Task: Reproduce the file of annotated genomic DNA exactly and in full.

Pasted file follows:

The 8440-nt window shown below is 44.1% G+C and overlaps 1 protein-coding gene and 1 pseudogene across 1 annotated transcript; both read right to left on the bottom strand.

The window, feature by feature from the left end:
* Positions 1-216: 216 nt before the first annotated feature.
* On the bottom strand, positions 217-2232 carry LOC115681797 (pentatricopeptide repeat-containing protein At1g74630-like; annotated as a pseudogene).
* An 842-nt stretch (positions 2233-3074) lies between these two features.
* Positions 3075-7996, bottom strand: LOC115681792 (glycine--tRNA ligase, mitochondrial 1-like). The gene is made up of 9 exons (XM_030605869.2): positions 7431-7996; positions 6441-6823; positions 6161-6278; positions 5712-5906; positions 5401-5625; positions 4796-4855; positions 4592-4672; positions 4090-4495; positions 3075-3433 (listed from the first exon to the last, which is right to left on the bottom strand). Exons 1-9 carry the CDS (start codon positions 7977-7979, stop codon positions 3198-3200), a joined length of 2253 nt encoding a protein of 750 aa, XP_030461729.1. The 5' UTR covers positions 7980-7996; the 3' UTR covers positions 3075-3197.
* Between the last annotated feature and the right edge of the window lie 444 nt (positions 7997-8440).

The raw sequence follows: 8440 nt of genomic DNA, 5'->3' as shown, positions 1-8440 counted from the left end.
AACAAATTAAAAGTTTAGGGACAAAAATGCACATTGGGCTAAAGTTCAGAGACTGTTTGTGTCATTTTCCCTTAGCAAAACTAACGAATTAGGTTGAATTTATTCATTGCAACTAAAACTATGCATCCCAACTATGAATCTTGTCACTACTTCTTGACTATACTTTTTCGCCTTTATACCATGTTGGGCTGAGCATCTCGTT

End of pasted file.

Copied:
The 8440-nt window shown below is 44.1% G+C and overlaps 1 protein-coding gene and 1 pseudogene across 1 annotated transcript; both read right to left on the bottom strand.

The window, feature by feature from the left end:
* Positions 1-216: 216 nt before the first annotated feature.
* On the bottom strand, positions 217-2232 carry LOC115681797 (pentatricopeptide repeat-containing protein At1g74630-like; annotated as a pseudogene).
* An 842-nt stretch (positions 2233-3074) lies between these two features.
* Positions 3075-7996, bottom strand: LOC115681792 (glycine--tRNA ligase, mitochondrial 1-like). The gene is made up of 9 exons (XM_030605869.2): positions 7431-7996; positions 6441-6823; positions 6161-6278; positions 5712-5906; positions 5401-5625; positions 4796-4855; positions 4592-4672; positions 4090-4495; positions 3075-3433 (listed from the first exon to the last, which is right to left on the bottom strand). Exons 1-9 carry the CDS (start codon positions 7977-7979, stop codon positions 3198-3200), a joined length of 2253 nt encoding a protein of 750 aa, XP_030461729.1. The 5' UTR covers positions 7980-7996; the 3' UTR covers positions 3075-3197.
* Between the last annotated feature and the right edge of the window lie 444 nt (positions 7997-8440).

The raw sequence follows: 8440 nt of genomic DNA, 5'->3' as shown, positions 1-8440 counted from the left end.
AACAAATTAAAAGTTTAGGGACAAAAATGCACATTGGGCTAAAGTTCAGAGACTGTTTGTGTCATTTTCCCTTAGCAAAACTAACGAATTAGGTTGAATTTATTCATTGCAACTAAAACTATGCATCCCAACTATGAATCTTGTCACTACTTCTTGACTATACTTTTTCGCCTTTATACCATGTTGGGCTGAGCATCTCGTT